Australia invests P3.5-B for maritime activities, including PH
MANILA, Philippines — The Australian government is investing P3.5 billion in maritime activities, which the Philippines is a beneficiary of, acting Australian Ambassador Richard Sisson said on Monday.
Sisson shared this information during the Stratbase Albert Del Rosario Institute’s Pilipinas Conference at the Ayala Museum, Makati City, which brought together leaders from different sectors to discuss important topics like governance, territorial security, sustainable growth and more.
“Australia is currently investing 3.5 billion pesos in regional maritime programs, and the Philippines is a significant beneficiary of this funding. We support the Philippines through training, capacity building, vessel sustainment, and marine environment projects,” said Sisson.
During his address, Sisson stressed the importance of the United Nations Convention on the Law of the Sea (UNCLOS), as it maintains order in the seas and oceans.
“Like the Philippines, Australia, as a maritime nation, is committed to adherence to the law of the sea principle that is set out in UNCLOS, and UNCLOS is particularly important because it provides the legal framework for all activities in the ocean and the sea. It provides the foundation for peace, security, and stability, and for the use of maritime resources,” stated Sisson.
The acting ambassador also said that their government is concerned about possible maritime conflict.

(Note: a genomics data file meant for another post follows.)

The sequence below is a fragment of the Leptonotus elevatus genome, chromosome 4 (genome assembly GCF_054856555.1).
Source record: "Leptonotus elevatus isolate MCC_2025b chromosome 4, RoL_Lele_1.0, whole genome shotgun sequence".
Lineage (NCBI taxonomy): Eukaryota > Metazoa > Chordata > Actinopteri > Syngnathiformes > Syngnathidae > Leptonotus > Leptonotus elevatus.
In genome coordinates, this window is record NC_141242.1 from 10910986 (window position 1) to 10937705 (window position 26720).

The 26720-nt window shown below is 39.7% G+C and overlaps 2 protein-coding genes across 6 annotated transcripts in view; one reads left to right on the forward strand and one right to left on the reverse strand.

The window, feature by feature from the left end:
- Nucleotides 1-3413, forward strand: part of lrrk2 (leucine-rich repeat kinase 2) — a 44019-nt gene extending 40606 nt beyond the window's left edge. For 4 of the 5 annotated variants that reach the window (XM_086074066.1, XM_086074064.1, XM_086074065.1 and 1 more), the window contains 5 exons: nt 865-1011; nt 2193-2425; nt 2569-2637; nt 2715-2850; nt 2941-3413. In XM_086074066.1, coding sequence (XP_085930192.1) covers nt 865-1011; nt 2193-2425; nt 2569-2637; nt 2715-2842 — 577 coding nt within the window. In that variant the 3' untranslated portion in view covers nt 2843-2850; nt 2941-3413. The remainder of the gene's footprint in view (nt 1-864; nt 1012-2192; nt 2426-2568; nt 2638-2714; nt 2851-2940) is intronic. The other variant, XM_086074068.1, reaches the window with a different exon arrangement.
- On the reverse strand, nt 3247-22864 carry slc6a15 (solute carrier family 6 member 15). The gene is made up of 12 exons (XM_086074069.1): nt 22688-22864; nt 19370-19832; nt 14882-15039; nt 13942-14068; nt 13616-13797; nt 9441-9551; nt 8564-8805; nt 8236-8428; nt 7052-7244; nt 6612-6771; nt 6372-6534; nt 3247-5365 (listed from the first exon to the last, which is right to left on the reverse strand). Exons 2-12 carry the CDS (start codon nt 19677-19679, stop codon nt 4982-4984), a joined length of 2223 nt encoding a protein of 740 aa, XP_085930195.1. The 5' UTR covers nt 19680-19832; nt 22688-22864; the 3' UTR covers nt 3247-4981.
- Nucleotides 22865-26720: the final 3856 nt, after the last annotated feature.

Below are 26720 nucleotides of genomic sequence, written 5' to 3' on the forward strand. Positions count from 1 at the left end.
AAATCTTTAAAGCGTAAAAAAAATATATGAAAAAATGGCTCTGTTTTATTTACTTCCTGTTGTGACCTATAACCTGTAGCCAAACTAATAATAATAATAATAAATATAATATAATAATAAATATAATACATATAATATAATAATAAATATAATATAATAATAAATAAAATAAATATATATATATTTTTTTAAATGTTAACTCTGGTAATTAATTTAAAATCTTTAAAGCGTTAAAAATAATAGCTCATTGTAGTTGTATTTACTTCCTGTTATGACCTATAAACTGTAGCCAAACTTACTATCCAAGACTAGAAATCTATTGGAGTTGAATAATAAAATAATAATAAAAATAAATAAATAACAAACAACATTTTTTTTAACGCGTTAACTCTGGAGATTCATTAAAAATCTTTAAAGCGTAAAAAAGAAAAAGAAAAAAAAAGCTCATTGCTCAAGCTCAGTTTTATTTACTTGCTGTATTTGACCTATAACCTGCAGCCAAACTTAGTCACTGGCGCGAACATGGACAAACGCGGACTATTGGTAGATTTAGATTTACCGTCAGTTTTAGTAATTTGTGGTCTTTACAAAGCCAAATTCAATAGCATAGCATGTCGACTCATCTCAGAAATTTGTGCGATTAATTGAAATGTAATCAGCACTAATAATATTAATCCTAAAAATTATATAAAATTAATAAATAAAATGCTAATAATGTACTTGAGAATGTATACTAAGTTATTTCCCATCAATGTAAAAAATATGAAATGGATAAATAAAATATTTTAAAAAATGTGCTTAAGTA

“Australia is deeply concerned when countries pursue their claims or engage in activities that are inconsistent with international law, when they undertake activities that are provocative and destabilizing. When they don’t respect the rights and freedoms of others. When they advance their claims by intimidation and coercion,” said Sisson.
However, Sisson said that “whether in the South China Sea or elsewhere, must be consistent with UNCLOS. That’s why it’s as important as ever, that all parties respect and abide by the 2016 South China Sea Arbitral Ruling. Landmark case”.
Sisson is referring to when the Permanent Court of Arbitration ruled in favor of the Philippines by saying that China’s nine-dash line that cuts through the country’s maritime territory was invalid.
“We have committed to upholding international law, and in particular, the law at sea, and this is why we invest in maritime partnerships in the region, to build maritime domain awareness, and to combat challenges like illegal, unreported and unregulated fishing. And that’s why we continue to exercise freedom of navigation and overflight and to support the rights of others to do the same and strengthen relationships with regional partners,” stated Sisson.
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